One of the crown jewels of the Throttle Kings Car Club of Southern California, this particular custom stands in a league of its own. We’re talking about Jim Ramirez’s tastefully inspired 1936 Ford Truck, which has a habit of breaking necks at car shows.
Splashed with a vivid water-based Cosmic Metallic Green, Ramirez’s 1936 Ford Truck resembles originality and diligent attention to detail. Initially into musclecars, Ramirez grew out of them after his first experience at the Viva Las Vegas car show in Nevada.
“I grew up around old cars,” Ramirez said. “My father was into musclecars and I picked up his habits. I ended up buying an old Chevy Bel Air when I was 14. It was my first car and this is where I learned how to rebuild cars. I was really into musclecars for about a good fifteen years. However, all the hot rods I saw at my first Viva Las Vegas strayed me away from them.”
Ramirez’s car may be nameless, but that does not take away from its vibrant and clean aesthetics. An individual who prefers to do the work himself, he set out to find something he could build with passion.
A Touch Of Backstory
The story behind Ramirez’s prized truck was put into a short, but sweet anecdote. With a newfound appreciation for hot rods Ramirez wanted something original that he could add his golden touch to.
“When I went to Viva Las Vegas one year, I went on a mission to find a car,” Ramirez said. “I ended up going to a Paso Robles car show with a pocket full of money to hunt for a car. I was going to leave with something. I ended up running into an individual who had the ’36 Ford Truck and was actually from Riverside, California. He was the original owner of the ’36 Ford. Since I’ve bought it, it’s been completely stripped and rebuilt from the ground up.”
Ramirez spent nearly two years on the truck, spending countless hours in his garage and also gaining the support from his friends, family, and acquaintances within the hot rod scene. He said he has invested about $25,000 into the flawlessly built truck.
“I like the way it came out and can handle it the way it is now,” he said. “Finding parts for the motor was the most difficult part. But overall, it was a pretty good build, I just had to be patient in my search for the parts.”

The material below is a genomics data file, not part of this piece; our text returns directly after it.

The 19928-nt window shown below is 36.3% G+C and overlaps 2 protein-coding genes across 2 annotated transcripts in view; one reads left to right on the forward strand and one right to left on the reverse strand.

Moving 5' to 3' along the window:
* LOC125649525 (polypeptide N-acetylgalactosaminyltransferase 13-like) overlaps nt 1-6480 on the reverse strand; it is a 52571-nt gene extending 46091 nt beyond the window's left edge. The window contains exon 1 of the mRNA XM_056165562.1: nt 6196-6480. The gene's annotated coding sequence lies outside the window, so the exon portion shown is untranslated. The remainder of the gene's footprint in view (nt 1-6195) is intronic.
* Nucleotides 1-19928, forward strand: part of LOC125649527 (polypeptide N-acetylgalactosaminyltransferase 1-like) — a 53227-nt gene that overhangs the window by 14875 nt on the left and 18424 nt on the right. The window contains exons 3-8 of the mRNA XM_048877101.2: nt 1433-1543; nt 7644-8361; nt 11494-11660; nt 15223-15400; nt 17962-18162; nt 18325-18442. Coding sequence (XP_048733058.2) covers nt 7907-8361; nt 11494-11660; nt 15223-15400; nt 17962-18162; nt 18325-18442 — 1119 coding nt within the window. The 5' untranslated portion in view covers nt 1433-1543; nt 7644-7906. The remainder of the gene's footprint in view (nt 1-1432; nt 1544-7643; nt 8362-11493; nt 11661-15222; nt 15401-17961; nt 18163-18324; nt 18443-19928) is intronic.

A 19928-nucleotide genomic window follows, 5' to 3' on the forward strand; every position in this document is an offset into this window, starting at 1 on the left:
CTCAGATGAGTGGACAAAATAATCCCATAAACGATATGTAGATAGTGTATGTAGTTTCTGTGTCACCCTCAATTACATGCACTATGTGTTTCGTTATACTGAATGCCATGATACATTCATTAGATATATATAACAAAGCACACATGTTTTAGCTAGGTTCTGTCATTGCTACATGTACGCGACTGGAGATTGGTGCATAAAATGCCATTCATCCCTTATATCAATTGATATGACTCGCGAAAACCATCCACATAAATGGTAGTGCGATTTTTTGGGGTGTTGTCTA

Ramirez’s truck has helped build some profound memories, which he told us about.
We’re just a few guys who like to drive nice cars and spend time with family.
– Jim Ramirez
We learned more about Ramirez’s car club, Throttle Kings Car Club of Southern California and what they are about. Not worried about numbers, the club prefers to have quality over quantity.
Based out of the Orange County area of Southern California, the Throttle Kings Car Club has members residing in the Whittier and Upland areas of Los Angeles. Ramirez said the club and himself promote being a family, doing several things together, and embracing camaraderie.
“We’ve been together for about eight years now,” he said. “We’re into the traditional style of hot rods. We lean towards the early 30s style hot rods and any type of custom in the 30s through 50s.”
All Hail To The King
Complete and a show stopper at first sight, Ramirez’s Ford Truck can’t be missed by the naked eye wherever he takes it. Ramirez’s Ford truck is no stranger to the public as he won an award at the Grand National Roadster Show at the Fairplex in Pomona, California.
Painting the truck with his uncle Gary, the truck came out spotless and garishly good. The 16-inch early 40s style Ford steelie rims give the truck a classy touch, wrapped with slicks in the rear and radials in the front.
“The chassis was a custom built frame by a company that is no longer in business,” Ramirez said. “It is all custom fabricated and truly a one-off. We only needed to modify the frame to get it to fit to the body properly.”
The Ford’s top was chopped 5-inches, giving the cabin a more aggressive look. The headlights are original 40s style Guide lamps and the taillights are off of a 1959 Cadillac. The front grille is the original 1936 Ford grille, but was shortened and its insert was handmade by Ramirez himself.
The suspension setup is custom as well. The front has 28-inch reverse side springs with custom perches and the rear has a coilover setup. The drivetrain came from a 1964 Buick Riviera. The truck bed is off a 1935 Ford Model A which was shortened about 6 to 7-inches to fit onto the frame.